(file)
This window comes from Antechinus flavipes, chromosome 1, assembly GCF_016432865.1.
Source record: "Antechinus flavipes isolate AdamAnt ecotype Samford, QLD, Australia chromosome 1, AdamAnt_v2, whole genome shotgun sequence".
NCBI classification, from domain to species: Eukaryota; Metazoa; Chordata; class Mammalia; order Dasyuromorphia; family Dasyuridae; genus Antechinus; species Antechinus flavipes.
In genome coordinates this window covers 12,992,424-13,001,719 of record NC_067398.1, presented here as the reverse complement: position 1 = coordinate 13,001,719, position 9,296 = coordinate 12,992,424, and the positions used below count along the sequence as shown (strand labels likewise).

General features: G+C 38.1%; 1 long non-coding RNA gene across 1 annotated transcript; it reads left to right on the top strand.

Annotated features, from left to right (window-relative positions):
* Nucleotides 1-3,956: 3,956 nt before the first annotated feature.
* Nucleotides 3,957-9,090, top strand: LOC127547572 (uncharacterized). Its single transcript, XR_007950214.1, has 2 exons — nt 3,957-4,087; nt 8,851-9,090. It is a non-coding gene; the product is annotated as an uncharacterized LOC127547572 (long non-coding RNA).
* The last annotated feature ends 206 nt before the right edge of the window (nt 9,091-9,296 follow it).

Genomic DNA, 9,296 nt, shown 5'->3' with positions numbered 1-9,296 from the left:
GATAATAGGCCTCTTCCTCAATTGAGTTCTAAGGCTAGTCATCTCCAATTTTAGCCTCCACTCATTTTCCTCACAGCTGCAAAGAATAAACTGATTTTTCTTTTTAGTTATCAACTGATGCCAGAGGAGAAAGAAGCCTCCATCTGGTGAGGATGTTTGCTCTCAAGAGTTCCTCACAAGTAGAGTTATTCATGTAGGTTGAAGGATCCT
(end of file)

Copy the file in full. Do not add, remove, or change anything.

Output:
This window comes from Antechinus flavipes, chromosome 1, assembly GCF_016432865.1.
Source record: "Antechinus flavipes isolate AdamAnt ecotype Samford, QLD, Australia chromosome 1, AdamAnt_v2, whole genome shotgun sequence".
NCBI classification, from domain to species: Eukaryota; Metazoa; Chordata; class Mammalia; order Dasyuromorphia; family Dasyuridae; genus Antechinus; species Antechinus flavipes.
In genome coordinates this window covers 12,992,424-13,001,719 of record NC_067398.1, presented here as the reverse complement: position 1 = coordinate 13,001,719, position 9,296 = coordinate 12,992,424, and the positions used below count along the sequence as shown (strand labels likewise).

General features: G+C 38.1%; 1 long non-coding RNA gene across 1 annotated transcript; it reads left to right on the top strand.

Annotated features, from left to right (window-relative positions):
* Nucleotides 1-3,956: 3,956 nt before the first annotated feature.
* Nucleotides 3,957-9,090, top strand: LOC127547572 (uncharacterized). Its single transcript, XR_007950214.1, has 2 exons — nt 3,957-4,087; nt 8,851-9,090. It is a non-coding gene; the product is annotated as an uncharacterized LOC127547572 (long non-coding RNA).
* The last annotated feature ends 206 nt before the right edge of the window (nt 9,091-9,296 follow it).

Genomic DNA, 9,296 nt, shown 5'->3' with positions numbered 1-9,296 from the left:
GATAATAGGCCTCTTCCTCAATTGAGTTCTAAGGCTAGTCATCTCCAATTTTAGCCTCCACTCATTTTCCTCACAGCTGCAAAGAATAAACTGATTTTTCTTTTTAGTTATCAACTGATGCCAGAGGAGAAAGAAGCCTCCATCTGGTGAGGATGTTTGCTCTCAAGAGTTCCTCACAAGTAGAGTTATTCATGTAGGTTGAAGGATCCT